Handmade Holiday Gifts

This month, I’ve decided to write some more tutorials to celebrate the season.   These will be gifts you can make yourself to give to friends, family, teachers, etc.  My first one is almost finished, all I have left is to photograph the individual steps for the visuals.  All of them will be geared for beginners.

How’s that for a teaser?  LOL  I’ve decided to make some of my gifts this year.  Not only is it economy friendly,  you are giving of yourself to others: your time, effort, etc.

Speaking of gifts, I did finish my first one yesterday.  It is a freeform crochet scarf for someone, and I love the colors in this one:


For new visitors to my blog, I already have a tutorial on how to make this present.  You can also click on the birdy link on the right side for a list of all my free tutorials.


Quilting Update:  I just ordered some black batting for a number of quilts I need to do.  Since I can’t start the Egyptian quilt until the batting arrives, I’m starting another kimono quilt that looks like this:


That’s all for now!  Hugs, Carla

Quilting Process

Piyali Sen Dasgupta asked me how long it takes to quilt one of the quilts that I do. To answer her question, I decided to write a post explaining the process.

Several things affect how much time a quilt takes to finish.  This includes the complexity of the quilting, the density, plus how large the piece is.  Certain tasks, like stitch-in the ditch and micro-fill work, can be rather time consuming.

Design: I start by taking a digital image and then sketching quilting design ideas on a digital image with Photoshop with my stylus pen.  Here is a “before” and “after” example:

The “before” picture (thanks to Kristin for her permission to use her photo for this example):


and the “after:”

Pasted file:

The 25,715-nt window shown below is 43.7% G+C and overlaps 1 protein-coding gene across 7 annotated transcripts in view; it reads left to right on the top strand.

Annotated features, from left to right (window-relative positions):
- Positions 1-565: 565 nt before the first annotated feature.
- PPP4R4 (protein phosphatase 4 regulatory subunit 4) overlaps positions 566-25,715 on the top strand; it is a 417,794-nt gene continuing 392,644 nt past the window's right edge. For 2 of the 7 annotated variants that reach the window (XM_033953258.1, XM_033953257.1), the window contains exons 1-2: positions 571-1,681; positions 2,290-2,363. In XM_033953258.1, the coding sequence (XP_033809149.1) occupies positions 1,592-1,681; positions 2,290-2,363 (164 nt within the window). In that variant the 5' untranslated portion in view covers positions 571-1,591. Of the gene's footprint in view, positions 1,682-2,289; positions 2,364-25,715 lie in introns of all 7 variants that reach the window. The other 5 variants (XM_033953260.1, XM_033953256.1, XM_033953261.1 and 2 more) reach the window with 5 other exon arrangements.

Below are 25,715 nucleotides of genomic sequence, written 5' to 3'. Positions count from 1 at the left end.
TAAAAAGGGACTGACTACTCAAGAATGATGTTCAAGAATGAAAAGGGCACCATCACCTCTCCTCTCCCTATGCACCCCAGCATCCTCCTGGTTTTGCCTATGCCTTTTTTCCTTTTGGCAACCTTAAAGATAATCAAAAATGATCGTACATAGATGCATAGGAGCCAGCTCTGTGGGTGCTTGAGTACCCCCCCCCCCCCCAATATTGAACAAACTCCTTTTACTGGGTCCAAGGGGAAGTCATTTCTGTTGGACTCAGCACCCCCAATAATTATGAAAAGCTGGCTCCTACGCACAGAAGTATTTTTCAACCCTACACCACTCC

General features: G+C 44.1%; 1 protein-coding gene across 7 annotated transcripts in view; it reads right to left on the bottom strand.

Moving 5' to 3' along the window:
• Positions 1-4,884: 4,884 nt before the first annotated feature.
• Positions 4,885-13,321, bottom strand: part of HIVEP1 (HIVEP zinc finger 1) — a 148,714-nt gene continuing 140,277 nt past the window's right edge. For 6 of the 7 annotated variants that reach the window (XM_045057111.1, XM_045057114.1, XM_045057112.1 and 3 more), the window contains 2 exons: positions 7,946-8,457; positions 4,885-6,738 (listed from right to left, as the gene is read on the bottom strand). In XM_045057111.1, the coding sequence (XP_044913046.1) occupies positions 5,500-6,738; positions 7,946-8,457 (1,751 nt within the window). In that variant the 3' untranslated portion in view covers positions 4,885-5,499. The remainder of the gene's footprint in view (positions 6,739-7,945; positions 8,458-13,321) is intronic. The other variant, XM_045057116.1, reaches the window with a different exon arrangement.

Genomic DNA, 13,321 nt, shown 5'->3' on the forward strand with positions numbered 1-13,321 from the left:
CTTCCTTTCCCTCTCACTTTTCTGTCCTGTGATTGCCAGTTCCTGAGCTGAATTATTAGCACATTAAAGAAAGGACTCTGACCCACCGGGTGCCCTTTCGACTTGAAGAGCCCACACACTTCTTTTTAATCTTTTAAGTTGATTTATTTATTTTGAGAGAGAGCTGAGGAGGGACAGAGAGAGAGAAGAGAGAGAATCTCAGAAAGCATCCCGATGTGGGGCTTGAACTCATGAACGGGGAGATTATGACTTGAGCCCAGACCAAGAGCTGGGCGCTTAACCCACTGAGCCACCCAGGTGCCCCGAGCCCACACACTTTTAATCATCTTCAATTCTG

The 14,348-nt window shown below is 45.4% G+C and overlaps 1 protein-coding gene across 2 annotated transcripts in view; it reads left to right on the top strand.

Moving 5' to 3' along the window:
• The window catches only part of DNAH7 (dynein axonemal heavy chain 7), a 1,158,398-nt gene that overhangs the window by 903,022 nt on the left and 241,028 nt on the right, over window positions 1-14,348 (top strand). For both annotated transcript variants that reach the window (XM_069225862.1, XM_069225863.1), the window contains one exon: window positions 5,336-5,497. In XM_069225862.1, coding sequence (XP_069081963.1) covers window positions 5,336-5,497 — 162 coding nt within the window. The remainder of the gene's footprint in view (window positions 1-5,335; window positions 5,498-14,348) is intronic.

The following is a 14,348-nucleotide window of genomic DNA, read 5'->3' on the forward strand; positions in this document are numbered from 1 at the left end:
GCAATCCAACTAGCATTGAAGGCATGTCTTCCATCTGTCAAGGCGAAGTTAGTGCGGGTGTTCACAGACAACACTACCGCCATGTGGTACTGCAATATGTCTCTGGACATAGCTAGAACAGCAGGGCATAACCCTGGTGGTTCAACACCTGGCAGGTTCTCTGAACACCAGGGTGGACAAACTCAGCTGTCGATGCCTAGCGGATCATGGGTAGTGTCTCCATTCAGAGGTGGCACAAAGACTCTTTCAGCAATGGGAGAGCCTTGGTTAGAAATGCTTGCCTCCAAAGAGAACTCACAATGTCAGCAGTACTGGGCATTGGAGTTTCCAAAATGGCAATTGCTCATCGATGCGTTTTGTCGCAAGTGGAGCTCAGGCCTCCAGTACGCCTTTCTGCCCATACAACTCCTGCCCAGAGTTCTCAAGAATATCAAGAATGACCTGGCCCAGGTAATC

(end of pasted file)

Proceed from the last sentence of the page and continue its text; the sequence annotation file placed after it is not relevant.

This becomes my road map for how to quilt each area since I work on just a small “slice” at any time.  You can see a visual example of how I work on a small area at a time in the picture below.

Loading the Quilt and Prep work: It takes about an hour to then load the quilt parts onto my machine table.  Sometimes, I need to square off the backing fabric if this step is overlooked.   I also need to decide what threads to use top and bottom and wind my bobbins.

The quilt sandwich is made from 3 parts- the backing fabric, the batting layer, and the top.  You fasten the quilt backing to both the top and bottom rollers on the machine.  I attach the top layer to just the bottom roller only, in machine quilting terms, this is called a “partial float.”  Here is what a quilt looks like when attached  to my machine table:


The Quilting:  As a general rule, I quilt from top to bottom, and from left to right.  Some quilts I will do my ditch work first, but usually I do it all at the same time to avoid lots of rolling back and forth.  I always do my detail micro work last.  This step is the most time intensive.  Quilting can take just a few hours for a small quilt to 150 hours for a show quilt.

When the quilt is finished, you have to double check that you are indeed finished and haven’t left any section unquilted.  On a busy quilt, this is easy to do.   I clip any unwanted or stray threads, and tidy up the top.  Then I trim it with about an inch border around just because I think it looks nice and tidy.

If I make a mistake, then I immediately stop and remove the stitching.  This part I do not care for as it is tedious and time consuming.  To remove the stitches, I use a surgeon’s scalpel tool that looks like this:


Hope this was helpful to explain the process.   regards, Carla

Antique Kimono Quilt

This lovely silk quilt was carefully and painstakingly pieced by Barbara Kiehn for a friend.  It is made from heirloom, antique kimonos and both the images and the silk kimonos are from her friend’s relatives.